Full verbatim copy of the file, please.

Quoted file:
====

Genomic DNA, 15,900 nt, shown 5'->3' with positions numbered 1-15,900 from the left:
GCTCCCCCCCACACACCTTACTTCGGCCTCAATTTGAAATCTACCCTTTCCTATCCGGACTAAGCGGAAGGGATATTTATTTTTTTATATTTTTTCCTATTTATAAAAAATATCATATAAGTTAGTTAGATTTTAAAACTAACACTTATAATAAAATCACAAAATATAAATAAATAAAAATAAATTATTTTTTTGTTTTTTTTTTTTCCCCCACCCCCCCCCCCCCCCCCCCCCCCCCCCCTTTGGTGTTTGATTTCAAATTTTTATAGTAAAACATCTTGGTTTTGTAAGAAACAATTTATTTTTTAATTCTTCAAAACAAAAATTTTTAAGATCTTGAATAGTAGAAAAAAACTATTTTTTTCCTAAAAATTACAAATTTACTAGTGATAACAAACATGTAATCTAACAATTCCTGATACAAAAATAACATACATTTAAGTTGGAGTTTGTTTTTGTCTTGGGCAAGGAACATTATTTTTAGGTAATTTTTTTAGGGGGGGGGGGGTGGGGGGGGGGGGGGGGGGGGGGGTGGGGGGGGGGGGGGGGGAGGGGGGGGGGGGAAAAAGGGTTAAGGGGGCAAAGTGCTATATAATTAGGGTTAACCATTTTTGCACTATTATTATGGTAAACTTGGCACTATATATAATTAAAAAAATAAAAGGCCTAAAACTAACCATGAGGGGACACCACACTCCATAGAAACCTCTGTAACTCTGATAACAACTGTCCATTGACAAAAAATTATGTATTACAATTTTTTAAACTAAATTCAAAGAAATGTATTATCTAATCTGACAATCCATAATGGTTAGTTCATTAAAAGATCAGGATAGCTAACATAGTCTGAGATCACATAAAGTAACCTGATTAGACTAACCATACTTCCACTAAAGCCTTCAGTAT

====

Genomic DNA, 15,900 nt, shown 5'->3' with positions numbered 1-15,900 from the left:
GCTCCCCCCCACACACCTTACTTCGGCCTCAATTTGAAATCTACCCTTTCCTATCCGGACTAAGCGGAAGGGATATTTATTTTTTTATATTTTTTCCTATTTATAAAAAATATCATATAAGTTAGTTAGATTTTAAAACTAACACTTATAATAAAATCACAAAATATAAATAAATAAAAATAAATTATTTTTTTGTTTTTTTTTTTTCCCCCACCCCCCCCCCCCCCCCCCCCCCCCCCCCTTTGGTGTTTGATTTCAAATTTTTATAGTAAAACATCTTGGTTTTGTAAGAAACAATTTATTTTTTAATTCTTCAAAACAAAAATTTTTAAGATCTTGAATAGTAGAAAAAAACTATTTTTTTCCTAAAAATTACAAATTTACTAGTGATAACAAACATGTAATCTAACAATTCCTGATACAAAAATAACATACATTTAAGTTGGAGTTTGTTTTTGTCTTGGGCAAGGAACATTATTTTTAGGTAATTTTTTTAGGGGGGGGGGGGTGGGGGGGGGGGGGGGGGGGGGGGTGGGGGGGGGGGGGGGGGAGGGGGGGGGGGGAAAAAGGGTTAAGGGGGCAAAGTGCTATATAATTAGGGTTAACCATTTTTGCACTATTATTATGGTAAACTTGGCACTATATATAATTAAAAAAATAAAAGGCCTAAAACTAACCATGAGGGGACACCACACTCCATAGAAACCTCTGTAACTCTGATAACAACTGTCCATTGACAAAAAATTATGTATTACAATTTTTTAAACTAAATTCAAAGAAATGTATTATCTAATCTGACAATCCATAATGGTTAGTTCATTAAAAGATCAGGATAGCTAACATAGTCTGAGATCACATAAAGTAACCTGATTAGACTAACCATACTTCCACTAAAGCCTTCAGTAT